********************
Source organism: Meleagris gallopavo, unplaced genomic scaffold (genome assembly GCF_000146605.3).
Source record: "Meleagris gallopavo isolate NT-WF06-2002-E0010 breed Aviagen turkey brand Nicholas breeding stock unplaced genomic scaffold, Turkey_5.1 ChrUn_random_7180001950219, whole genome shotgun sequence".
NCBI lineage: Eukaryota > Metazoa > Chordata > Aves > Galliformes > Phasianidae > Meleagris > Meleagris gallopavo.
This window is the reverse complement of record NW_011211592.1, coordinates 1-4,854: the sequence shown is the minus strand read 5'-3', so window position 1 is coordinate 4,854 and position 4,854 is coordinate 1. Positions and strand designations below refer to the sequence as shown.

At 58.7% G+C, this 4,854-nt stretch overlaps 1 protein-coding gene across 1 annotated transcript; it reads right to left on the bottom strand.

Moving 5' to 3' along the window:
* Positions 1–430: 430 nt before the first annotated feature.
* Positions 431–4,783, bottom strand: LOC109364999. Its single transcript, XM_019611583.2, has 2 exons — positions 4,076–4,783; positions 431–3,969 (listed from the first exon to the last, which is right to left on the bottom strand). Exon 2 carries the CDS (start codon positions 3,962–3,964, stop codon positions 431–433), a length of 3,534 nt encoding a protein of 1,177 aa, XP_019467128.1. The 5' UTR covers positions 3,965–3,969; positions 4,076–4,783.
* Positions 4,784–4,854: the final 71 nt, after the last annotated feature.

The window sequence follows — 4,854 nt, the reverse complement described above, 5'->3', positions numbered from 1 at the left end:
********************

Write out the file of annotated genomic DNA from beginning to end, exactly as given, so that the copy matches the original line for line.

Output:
Source organism: Meleagris gallopavo, unplaced genomic scaffold (genome assembly GCF_000146605.3).
Source record: "Meleagris gallopavo isolate NT-WF06-2002-E0010 breed Aviagen turkey brand Nicholas breeding stock unplaced genomic scaffold, Turkey_5.1 ChrUn_random_7180001950219, whole genome shotgun sequence".
NCBI lineage: Eukaryota > Metazoa > Chordata > Aves > Galliformes > Phasianidae > Meleagris > Meleagris gallopavo.
This window is the reverse complement of record NW_011211592.1, coordinates 1-4,854: the sequence shown is the minus strand read 5'-3', so window position 1 is coordinate 4,854 and position 4,854 is coordinate 1. Positions and strand designations below refer to the sequence as shown.

At 58.7% G+C, this 4,854-nt stretch overlaps 1 protein-coding gene across 1 annotated transcript; it reads right to left on the bottom strand.

Moving 5' to 3' along the window:
* Positions 1–430: 430 nt before the first annotated feature.
* Positions 431–4,783, bottom strand: LOC109364999. Its single transcript, XM_019611583.2, has 2 exons — positions 4,076–4,783; positions 431–3,969 (listed from the first exon to the last, which is right to left on the bottom strand). Exon 2 carries the CDS (start codon positions 3,962–3,964, stop codon positions 431–433), a length of 3,534 nt encoding a protein of 1,177 aa, XP_019467128.1. The 5' UTR covers positions 3,965–3,969; positions 4,076–4,783.
* Positions 4,784–4,854: the final 71 nt, after the last annotated feature.

The window sequence follows — 4,854 nt, the reverse complement described above, 5'->3', positions numbered from 1 at the left end: